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The Queen’s Tower Imperial College London South Kensington, SW7 6th Jun 2007 | Ashley Brown Real-Number Optimisation: A Speculative, Profile- Guided Approach.

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Presentation on theme: "The Queen’s Tower Imperial College London South Kensington, SW7 6th Jun 2007 | Ashley Brown Real-Number Optimisation: A Speculative, Profile- Guided Approach."— Presentation transcript:

1 The Queen’s Tower Imperial College London South Kensington, SW7 6th Jun 2007 | Ashley Brown Real-Number Optimisation: A Speculative, Profile- Guided Approach PhD Transfer Presentation 6 th June 2007

2 6th Jun 2007 | Ashley BrownIntroduction Most useful applications use real-number algorithms –Chemical modelling –Weather forecasting –MP3 players –Mobile phones –Etc. Science Applications = Double precision floating point –64-bit or 80-bit floating point ALU Embedded Applications = 32-bit fixed point –32-bit integer ALU # 2

3 6th Jun 2007 | Ashley Brown# 3 Introduction: Our Focus Two distinct sets of requirements Embedded systems –High precision often not important (video/audio processing) –Fixed point implementations possible Scientific computation –High precision extremely important –Reduction in precision or conversion to single prec. must be done with great care –IEEE-754 floating point

4 6th Jun 2007 | Ashley Brown What if….? What if we could make these applications run faster? What if we could shrink the hardware resources needed to run them? What if we could do it more aggressively than current methods? What if we took up gambling?

5 6th Jun 2007 | Ashley Brown Introduction: Avoiding the Safe Option Standard formats (e.g. IEEE-754) are good for generality But, we can do better –Optimise data format for the job in hand –Use reconfigurable technology to change format on-the-fly Static analysis steps must be conservative Formal proofs are also conservative We could be more daring! # 5

6 6th Jun 2007 | Ashley Brown Motivation Graphics cards have made highly parallel vector processors commodity items In the high performance computing world, FPGAs are available as acceleration cards –New Hypertransport cards provide faster communication channels Both provide speed increases if used effectively –But graphics cards only have single-precision f.p. –Simply implementing double precision f.p. on FPGAs provides no benefits Optimise aggressively to provide reduced f.p. capabilities, within needs of application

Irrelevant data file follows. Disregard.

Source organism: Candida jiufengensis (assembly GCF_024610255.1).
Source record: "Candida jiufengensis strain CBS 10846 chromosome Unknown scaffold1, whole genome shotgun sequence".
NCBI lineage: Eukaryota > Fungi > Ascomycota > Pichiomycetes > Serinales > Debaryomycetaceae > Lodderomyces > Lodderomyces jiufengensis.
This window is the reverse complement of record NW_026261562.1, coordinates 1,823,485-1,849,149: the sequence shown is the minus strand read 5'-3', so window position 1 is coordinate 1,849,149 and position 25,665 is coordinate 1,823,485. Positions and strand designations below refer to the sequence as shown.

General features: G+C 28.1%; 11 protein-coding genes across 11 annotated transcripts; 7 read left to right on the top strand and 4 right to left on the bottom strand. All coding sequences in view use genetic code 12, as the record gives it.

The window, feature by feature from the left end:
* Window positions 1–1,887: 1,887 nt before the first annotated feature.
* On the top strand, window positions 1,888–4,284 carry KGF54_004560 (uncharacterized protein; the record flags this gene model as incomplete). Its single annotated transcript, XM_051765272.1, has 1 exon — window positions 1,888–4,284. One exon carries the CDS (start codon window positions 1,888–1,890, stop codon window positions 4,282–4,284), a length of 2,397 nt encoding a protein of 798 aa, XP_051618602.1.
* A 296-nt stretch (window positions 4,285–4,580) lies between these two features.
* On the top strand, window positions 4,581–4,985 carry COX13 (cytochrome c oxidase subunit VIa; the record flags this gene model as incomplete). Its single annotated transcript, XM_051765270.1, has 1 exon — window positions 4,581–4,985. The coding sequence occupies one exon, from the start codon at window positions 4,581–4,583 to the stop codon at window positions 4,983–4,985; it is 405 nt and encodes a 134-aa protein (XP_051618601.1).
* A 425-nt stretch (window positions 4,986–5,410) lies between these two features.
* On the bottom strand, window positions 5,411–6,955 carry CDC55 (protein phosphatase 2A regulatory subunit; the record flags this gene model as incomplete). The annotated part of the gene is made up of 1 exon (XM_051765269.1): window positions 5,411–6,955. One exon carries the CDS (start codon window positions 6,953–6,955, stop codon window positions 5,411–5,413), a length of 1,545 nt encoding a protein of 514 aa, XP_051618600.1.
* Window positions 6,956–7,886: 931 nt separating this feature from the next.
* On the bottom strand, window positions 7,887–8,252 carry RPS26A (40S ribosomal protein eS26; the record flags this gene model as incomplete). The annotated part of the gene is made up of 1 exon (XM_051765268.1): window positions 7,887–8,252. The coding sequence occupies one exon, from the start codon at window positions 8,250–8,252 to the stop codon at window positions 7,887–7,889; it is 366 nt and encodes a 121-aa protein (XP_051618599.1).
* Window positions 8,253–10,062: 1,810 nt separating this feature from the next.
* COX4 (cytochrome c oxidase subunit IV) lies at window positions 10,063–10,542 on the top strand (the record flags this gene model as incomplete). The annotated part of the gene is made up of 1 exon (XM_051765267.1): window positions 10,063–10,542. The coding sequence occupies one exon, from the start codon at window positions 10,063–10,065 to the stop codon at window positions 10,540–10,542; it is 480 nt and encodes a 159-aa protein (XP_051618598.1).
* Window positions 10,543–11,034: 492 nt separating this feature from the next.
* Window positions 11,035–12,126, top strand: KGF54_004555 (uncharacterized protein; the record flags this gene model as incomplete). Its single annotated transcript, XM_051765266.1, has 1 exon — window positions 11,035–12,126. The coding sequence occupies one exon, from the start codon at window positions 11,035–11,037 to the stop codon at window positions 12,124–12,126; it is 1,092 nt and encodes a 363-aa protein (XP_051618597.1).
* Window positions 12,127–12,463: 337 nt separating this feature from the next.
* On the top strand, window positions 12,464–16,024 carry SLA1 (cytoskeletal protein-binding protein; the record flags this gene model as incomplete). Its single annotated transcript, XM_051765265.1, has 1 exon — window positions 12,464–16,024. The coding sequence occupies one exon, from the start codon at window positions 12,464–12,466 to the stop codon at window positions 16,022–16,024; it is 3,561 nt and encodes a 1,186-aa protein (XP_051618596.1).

7 6th Jun 2007 | Ashley Brown FPGA Focus FPGAs provide a good prototyping platform Exploiting reconfiguration may provide further benefits Limitations: –Clock-rates are much slower than attached processors –Communication channels are typically slow Acceleration comes from parallelism The rest of this talk considers FPGA/custom hardware implementations

8 6th Jun 2007 | Ashley Brown# 8 The Problem Double precision floating point on FPGAs uses a lot of area Density is improving: but still want to squeeze more in! –Re-using hardware can reduce concurrency Scientific applications: typically 64-bit floating point Often full precision is (believed to be) required –Is this really the case? We have more options than single or double

9 6th Jun 2007 | Ashley Brown# 9 Current Solutions for F.P. minimisation Finding ‘minimal precision’: –Tools such as BitSize –Select precision for some operands, tool calculates the rest –Test vectors used to gauge errors Reducing hardware area: –Replacing floating point by fixed point, transparent to user (Cheung et al.) –Solution above is dangerous in scientific computations –Works in this case as trigonometric functions have defined ranges